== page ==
On NPR’s ‘Fresh Air’ with Terry Gross they were discussing automation and driverless cars, and it got me thinking: what kind of mysteries will exist in a world run by automated checks-and-balances?
It’s fair to say it’s getting harder and harder for anyone to get away with a crime without it being caught on camera; they’re ubiquitous to the smart phone generation. Writers have to take those kinds of changes into account, unless they want their characters to sound dated.
“Already on the market today there’s a technology called Traffic jam assist that… allows the car to drive itself in stop-and-go traffic,” said Terry’s guest, author John Markoff.
But what happens when we get to the point that so much of society is automated that our very movements aren’t entirely our own?
For example, if a driverless car always recognizes the number of passengers, how can a killer move a dead body without a record being created? What if he can’t hack or break into the car’s memory? He’s going to have a hard time explaining that one to the police.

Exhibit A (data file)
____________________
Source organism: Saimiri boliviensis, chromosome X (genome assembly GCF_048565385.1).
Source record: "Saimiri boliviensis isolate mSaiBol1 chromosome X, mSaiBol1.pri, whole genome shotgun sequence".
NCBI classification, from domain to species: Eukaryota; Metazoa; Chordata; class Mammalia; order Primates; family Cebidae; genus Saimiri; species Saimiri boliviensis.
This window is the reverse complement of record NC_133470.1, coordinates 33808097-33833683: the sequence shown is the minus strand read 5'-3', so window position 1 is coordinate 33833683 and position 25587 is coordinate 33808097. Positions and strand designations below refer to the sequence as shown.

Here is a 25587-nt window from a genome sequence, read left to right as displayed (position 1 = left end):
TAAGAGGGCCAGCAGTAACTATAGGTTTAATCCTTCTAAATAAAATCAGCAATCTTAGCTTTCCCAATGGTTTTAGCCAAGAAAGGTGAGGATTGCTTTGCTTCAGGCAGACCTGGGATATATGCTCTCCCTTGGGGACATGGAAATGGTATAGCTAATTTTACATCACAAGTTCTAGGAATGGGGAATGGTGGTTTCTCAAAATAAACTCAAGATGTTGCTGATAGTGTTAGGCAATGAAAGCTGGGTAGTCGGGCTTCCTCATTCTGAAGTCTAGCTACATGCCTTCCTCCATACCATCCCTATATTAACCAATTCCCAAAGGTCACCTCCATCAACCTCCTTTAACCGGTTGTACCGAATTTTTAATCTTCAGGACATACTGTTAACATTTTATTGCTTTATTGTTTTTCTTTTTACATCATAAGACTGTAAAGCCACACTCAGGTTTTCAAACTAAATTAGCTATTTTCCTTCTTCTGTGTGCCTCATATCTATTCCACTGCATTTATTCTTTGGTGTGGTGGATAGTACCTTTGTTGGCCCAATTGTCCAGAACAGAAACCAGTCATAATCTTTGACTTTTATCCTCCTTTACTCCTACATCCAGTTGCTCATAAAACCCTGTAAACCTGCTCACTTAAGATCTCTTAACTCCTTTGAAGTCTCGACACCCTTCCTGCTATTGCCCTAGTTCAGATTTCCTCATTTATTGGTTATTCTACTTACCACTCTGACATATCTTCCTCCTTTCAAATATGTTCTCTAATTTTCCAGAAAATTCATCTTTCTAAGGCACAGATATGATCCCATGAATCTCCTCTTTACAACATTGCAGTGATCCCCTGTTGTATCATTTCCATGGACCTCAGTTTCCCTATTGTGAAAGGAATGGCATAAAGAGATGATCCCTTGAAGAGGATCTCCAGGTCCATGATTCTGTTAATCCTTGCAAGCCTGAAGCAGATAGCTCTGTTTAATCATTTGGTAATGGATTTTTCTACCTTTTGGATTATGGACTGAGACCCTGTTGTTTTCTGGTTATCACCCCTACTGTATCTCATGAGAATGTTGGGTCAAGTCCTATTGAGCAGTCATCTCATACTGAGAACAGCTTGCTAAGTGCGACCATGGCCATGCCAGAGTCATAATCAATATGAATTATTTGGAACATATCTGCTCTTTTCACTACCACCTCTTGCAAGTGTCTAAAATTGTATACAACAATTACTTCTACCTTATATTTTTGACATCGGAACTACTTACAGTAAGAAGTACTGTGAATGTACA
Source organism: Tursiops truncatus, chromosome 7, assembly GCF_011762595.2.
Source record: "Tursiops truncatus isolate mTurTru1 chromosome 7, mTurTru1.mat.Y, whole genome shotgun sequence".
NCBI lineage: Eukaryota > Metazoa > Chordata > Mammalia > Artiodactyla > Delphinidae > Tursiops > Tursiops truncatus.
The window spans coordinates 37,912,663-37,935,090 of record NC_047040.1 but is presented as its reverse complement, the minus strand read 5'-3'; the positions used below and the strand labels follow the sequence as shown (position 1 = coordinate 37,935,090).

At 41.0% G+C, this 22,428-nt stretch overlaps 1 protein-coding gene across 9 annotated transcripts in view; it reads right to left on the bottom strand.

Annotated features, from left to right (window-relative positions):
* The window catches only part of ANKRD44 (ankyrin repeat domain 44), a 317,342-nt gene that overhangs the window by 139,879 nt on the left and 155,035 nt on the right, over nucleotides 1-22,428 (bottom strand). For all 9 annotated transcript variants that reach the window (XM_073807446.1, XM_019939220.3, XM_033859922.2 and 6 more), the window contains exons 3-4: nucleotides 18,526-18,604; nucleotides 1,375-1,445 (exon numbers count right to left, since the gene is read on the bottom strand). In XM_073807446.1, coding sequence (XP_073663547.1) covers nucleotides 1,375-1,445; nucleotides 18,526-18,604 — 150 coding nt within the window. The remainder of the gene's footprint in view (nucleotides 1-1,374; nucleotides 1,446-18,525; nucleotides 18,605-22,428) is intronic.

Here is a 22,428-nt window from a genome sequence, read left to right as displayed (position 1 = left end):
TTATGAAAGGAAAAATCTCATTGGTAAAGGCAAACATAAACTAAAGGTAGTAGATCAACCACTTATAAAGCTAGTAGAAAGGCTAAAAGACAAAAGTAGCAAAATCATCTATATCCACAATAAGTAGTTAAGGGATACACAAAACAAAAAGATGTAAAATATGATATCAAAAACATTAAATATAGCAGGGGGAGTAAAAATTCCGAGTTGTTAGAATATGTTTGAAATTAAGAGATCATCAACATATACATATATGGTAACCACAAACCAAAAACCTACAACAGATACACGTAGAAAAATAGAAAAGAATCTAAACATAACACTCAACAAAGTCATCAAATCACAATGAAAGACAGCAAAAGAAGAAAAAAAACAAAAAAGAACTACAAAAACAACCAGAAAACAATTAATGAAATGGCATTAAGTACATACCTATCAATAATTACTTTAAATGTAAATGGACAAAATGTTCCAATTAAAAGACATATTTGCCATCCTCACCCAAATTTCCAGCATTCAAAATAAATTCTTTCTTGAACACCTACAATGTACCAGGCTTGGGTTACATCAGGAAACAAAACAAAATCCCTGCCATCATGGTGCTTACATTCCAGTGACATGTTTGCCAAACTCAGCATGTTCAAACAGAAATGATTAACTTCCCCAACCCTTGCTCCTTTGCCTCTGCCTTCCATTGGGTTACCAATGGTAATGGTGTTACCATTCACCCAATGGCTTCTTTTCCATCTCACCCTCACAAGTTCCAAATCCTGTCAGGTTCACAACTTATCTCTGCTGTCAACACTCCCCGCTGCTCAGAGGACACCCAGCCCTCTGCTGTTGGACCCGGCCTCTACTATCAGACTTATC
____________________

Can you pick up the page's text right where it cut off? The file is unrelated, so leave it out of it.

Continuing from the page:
And if we reach the point where driverless cars are common, it’s likely they will no longer be constructed with engines that go far beyond the speed limit. What would be the point? The driverless car is going to be programmed to obey prevailing limits. So will we be writing getaway scenes in which bank robbers literally can’t “step on it?”
Cell phones and internet databases were relatively recent examples of how social shifts affect writing; people no longer had to rush to find a phone or knock on someone’s door in the middle of nowhere, or use a phonebook to look someone up. It’s tough to keep in mind sometimes but I like to think it’s a new wrinkle to storytelling, a challenge to better reference the world from the character’s point of view and not my own.
Plus, driverless cars mean more time for writing, and therefore more opportunities to procrastinate about writing. Score one for technology!